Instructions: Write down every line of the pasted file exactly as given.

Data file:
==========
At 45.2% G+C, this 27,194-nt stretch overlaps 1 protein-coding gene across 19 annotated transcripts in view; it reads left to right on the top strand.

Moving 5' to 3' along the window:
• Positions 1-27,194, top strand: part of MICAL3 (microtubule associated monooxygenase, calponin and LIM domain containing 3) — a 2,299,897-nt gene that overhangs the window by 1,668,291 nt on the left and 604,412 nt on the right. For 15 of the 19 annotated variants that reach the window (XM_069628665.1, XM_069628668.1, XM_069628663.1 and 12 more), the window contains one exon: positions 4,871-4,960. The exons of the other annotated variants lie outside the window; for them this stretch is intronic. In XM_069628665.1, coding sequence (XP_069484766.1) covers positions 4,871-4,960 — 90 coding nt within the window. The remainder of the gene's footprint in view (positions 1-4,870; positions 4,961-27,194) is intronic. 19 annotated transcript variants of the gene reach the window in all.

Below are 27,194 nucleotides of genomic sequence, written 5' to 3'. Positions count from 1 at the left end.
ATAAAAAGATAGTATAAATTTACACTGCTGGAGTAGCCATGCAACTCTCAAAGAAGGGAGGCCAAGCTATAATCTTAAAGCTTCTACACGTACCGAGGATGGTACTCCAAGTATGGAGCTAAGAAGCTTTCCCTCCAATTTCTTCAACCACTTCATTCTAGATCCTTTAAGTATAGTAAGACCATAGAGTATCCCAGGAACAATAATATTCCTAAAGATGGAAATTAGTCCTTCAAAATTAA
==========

At 45.2% G+C, this 27,194-nt stretch overlaps 1 protein-coding gene across 19 annotated transcripts in view; it reads left to right on the top strand.

Moving 5' to 3' along the window:
• Positions 1-27,194, top strand: part of MICAL3 (microtubule associated monooxygenase, calponin and LIM domain containing 3) — a 2,299,897-nt gene that overhangs the window by 1,668,291 nt on the left and 604,412 nt on the right. For 15 of the 19 annotated variants that reach the window (XM_069628665.1, XM_069628668.1, XM_069628663.1 and 12 more), the window contains one exon: positions 4,871-4,960. The exons of the other annotated variants lie outside the window; for them this stretch is intronic. In XM_069628665.1, coding sequence (XP_069484766.1) covers positions 4,871-4,960 — 90 coding nt within the window. The remainder of the gene's footprint in view (positions 1-4,870; positions 4,961-27,194) is intronic. 19 annotated transcript variants of the gene reach the window in all.

Below are 27,194 nucleotides of genomic sequence, written 5' to 3'. Positions count from 1 at the left end.
ATAAAAAGATAGTATAAATTTACACTGCTGGAGTAGCCATGCAACTCTCAAAGAAGGGAGGCCAAGCTATAATCTTAAAGCTTCTACACGTACCGAGGATGGTACTCCAAGTATGGAGCTAAGAAGCTTTCCCTCCAATTTCTTCAACCACTTCATTCTAGATCCTTTAAGTATAGTAAGACCATAGAGTATCCCAGGAACAATAATATTCCTAAAGATGGAAATTAGTCCTTCAAAATTAA